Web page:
Though the fact that this was a movie about kids who are forced to fight each other to the death was disturbing and difficult to get over, there are several themes that made Hunger Games my favorite I've seen this year so far.
1) Sacrifice. "This is how we know what love is: Jesus Christ laid down his life for us." -1 John 3:16
2) David vs. Goliath. More than just in a cliche kind of way though. Katniss resembles the David we find in 1st and 2nd Samuel in so many ways. She grew up poor, learned fighthing and survival skills out of necessity, was a tough warrior yet had a tender musical side, showed compassion and sacrificed for others, and went from a nobody to gaining so much popularity that the powers that be wanted to kill her but couldn't because it would make them look bad.
3) Small town vs. big city. Trials in life produce character, and there is a huge contrast in this movie between those that have and have not. Being a nobody from a small town myself, I enjoyed they way Hunger games depicts the down-to-earth people from the districts vs. the shallow, face painted, fake-seeming people of the capitol. The common, small-town people are shown to have more depth and character, but you get the sense that people like Cinna and even Effie aren't all that bad.
4) Government control. The way the government controls people through fear and puts it's propoganda-filled spin on everything reminds me a lot of a large Asian country I know about. Unfortunately, the U.S. seems to be becoming more and more like this, even though it's exactly the opposite of what the founders actually stood for. I used to think it was kind of weird that the Bible teaches that Jesus will reign as king one day, but the more I see how impossible it is for sinful people to govern other sinful people, the more I long for a righteous, benevolent, all-knowing king who totally loves each citizen so much He would die for them.
5) All is awkward in love and war. Katniss isn't sure if the boy really likes her or is just pretending to be head-over-heels to win the game. This kind of dynamic has always intrigued me (being a single guy who wishes he could read girls' minds). I recently flirted with and gave my number to a waitress. She seemed to encourage my feelings because she was interested in me . . . but . . .was she just being nice to not hurt my feelings or simply doing her job so I would tip well and want to come back again?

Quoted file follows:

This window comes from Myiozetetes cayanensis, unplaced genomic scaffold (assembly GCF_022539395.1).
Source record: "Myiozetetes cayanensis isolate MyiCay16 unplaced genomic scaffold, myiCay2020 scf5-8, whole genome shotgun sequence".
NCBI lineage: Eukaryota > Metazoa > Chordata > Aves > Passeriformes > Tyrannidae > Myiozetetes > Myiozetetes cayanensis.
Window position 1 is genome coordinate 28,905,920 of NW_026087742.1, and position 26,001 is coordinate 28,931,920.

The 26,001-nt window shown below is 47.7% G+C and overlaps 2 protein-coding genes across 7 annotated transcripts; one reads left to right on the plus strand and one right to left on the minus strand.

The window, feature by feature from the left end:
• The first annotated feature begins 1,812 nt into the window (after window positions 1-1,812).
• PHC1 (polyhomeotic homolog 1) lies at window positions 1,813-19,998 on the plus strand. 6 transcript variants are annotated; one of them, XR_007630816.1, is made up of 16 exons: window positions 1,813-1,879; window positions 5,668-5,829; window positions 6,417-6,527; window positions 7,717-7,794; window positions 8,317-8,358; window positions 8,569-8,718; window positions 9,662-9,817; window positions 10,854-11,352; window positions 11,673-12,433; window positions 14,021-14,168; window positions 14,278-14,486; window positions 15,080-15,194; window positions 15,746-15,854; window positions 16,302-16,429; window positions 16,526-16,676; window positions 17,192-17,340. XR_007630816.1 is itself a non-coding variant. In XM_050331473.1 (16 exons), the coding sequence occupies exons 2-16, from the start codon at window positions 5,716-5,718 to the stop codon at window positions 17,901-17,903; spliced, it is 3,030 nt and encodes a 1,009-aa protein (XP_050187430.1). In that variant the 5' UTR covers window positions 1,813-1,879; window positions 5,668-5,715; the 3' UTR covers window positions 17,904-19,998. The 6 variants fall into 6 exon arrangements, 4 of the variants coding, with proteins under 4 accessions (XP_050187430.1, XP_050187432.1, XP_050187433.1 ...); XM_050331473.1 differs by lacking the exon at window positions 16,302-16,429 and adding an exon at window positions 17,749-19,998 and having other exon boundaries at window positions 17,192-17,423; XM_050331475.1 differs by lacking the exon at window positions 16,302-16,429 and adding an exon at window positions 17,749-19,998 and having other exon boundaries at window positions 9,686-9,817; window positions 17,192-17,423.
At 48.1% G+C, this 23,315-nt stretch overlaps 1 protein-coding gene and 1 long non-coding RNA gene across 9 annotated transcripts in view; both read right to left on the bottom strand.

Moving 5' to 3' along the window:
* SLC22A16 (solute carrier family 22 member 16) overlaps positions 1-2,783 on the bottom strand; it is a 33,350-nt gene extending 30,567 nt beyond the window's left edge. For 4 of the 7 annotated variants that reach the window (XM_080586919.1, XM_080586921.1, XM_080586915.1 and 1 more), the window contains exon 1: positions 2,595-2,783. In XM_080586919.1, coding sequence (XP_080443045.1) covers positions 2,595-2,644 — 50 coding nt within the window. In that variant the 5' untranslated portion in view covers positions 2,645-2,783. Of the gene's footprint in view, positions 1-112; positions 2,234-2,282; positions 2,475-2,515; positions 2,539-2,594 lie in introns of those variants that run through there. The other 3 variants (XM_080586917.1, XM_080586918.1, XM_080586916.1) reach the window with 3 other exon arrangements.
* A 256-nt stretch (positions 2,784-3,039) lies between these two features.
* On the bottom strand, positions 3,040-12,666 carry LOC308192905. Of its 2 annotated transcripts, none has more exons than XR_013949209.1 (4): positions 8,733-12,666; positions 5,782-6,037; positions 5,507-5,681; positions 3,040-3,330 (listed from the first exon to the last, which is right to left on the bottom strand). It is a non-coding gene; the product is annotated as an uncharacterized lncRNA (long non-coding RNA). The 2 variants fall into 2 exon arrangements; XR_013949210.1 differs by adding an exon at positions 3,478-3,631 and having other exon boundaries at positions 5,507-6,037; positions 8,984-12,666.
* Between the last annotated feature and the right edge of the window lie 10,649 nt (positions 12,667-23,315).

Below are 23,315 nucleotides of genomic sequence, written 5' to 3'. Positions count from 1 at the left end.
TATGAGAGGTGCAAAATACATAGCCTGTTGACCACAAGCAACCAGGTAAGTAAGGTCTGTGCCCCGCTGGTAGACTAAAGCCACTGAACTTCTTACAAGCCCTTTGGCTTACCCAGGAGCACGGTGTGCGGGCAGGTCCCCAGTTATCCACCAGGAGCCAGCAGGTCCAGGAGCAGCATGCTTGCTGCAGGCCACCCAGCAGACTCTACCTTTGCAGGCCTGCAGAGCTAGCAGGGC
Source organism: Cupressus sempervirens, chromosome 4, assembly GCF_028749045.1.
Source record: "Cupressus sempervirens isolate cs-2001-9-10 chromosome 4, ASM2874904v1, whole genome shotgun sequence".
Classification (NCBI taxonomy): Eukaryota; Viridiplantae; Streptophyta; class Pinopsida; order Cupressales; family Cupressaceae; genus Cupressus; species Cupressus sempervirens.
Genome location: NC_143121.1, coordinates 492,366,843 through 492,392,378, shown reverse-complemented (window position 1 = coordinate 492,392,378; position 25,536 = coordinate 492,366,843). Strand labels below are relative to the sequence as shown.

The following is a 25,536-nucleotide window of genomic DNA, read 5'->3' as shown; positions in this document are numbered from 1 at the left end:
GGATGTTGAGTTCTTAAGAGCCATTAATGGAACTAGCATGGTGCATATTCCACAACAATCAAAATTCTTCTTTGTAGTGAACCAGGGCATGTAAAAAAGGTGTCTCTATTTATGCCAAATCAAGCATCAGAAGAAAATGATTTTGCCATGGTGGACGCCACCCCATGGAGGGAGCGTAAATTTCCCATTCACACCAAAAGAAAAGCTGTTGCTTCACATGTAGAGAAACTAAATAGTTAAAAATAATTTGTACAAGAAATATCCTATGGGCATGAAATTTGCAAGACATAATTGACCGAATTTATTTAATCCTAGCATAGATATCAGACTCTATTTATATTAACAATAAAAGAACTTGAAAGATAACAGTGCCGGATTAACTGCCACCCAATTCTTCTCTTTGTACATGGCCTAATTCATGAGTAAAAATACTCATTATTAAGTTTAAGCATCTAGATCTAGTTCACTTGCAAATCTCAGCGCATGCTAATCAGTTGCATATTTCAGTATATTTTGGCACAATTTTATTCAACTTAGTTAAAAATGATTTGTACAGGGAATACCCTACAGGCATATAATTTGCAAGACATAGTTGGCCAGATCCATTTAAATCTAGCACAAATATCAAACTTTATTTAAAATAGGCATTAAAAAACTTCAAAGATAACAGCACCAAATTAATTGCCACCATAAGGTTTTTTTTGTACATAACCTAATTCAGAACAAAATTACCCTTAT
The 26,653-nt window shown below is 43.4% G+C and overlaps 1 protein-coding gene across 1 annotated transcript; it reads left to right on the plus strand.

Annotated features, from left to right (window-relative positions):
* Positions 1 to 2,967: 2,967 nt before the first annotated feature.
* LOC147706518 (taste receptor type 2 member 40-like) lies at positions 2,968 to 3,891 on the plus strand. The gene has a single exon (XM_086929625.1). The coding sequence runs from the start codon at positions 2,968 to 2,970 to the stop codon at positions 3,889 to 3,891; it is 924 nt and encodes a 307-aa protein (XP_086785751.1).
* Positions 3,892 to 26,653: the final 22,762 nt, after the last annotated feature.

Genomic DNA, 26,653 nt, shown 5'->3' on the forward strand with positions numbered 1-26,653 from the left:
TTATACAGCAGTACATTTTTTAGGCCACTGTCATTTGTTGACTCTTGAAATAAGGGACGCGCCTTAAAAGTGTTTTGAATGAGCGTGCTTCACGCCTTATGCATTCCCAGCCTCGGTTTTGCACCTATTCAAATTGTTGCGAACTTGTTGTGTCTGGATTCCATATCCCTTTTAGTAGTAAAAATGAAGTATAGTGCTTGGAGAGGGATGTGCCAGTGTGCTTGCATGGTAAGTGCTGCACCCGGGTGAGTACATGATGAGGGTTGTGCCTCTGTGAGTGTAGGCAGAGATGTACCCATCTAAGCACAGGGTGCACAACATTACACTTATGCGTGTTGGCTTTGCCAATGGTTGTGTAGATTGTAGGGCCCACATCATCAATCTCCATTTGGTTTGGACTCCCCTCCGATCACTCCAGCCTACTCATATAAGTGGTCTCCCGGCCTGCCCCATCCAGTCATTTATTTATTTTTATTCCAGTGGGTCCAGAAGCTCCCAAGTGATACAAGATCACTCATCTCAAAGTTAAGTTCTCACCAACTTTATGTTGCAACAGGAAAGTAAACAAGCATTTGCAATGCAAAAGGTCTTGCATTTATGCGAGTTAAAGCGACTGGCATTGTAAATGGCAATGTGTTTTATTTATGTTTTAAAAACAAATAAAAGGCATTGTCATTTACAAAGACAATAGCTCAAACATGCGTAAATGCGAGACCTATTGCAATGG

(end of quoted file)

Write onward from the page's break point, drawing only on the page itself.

A similar situation often occurs in relational evangelism. Sharing the gospel with a friend can be tricky. They may be wondering if the friendship was ever genuine or if I was trying to get close to them just so I could convert them. On the flip side, I often wonder if they are truly interested in God or only pretending so as not to offend me. I try my best to communicate to friends that I love them for who they are and our friendship does not hinge on their response to the gospel. I desperately want them to know Jesus because He's the best thing that ever happened to me and that could ever happen to them. But if they reject Him, that does not change who they are to me and how much I care about them.
My friend Raj, who recently became a dad and wrote this awesome prayer for his daughter, gave me some good advice. He said an important goal in dating is to treat the girl in such a way that her future husband (which could be yourself or someone else) will one day thank you. He said that a good relationship isn't measured so much by how long it lasts or if it results in marriage, but by both individuals becoming better people by spending time with each other. I pray for this kind of relationship in dating as well as all of my relationships with everyone, especially those students who I come accross in ministry. I pray they will know Christ as their Lord and Savior because of me, but, even if they ultimately reject what I teach, I pray they will at the very least be able to say, "I am a better person because I knew Matt Doubet."
6) Female teen protagonist. In an action movie. And she's nothing like G.I. Jane.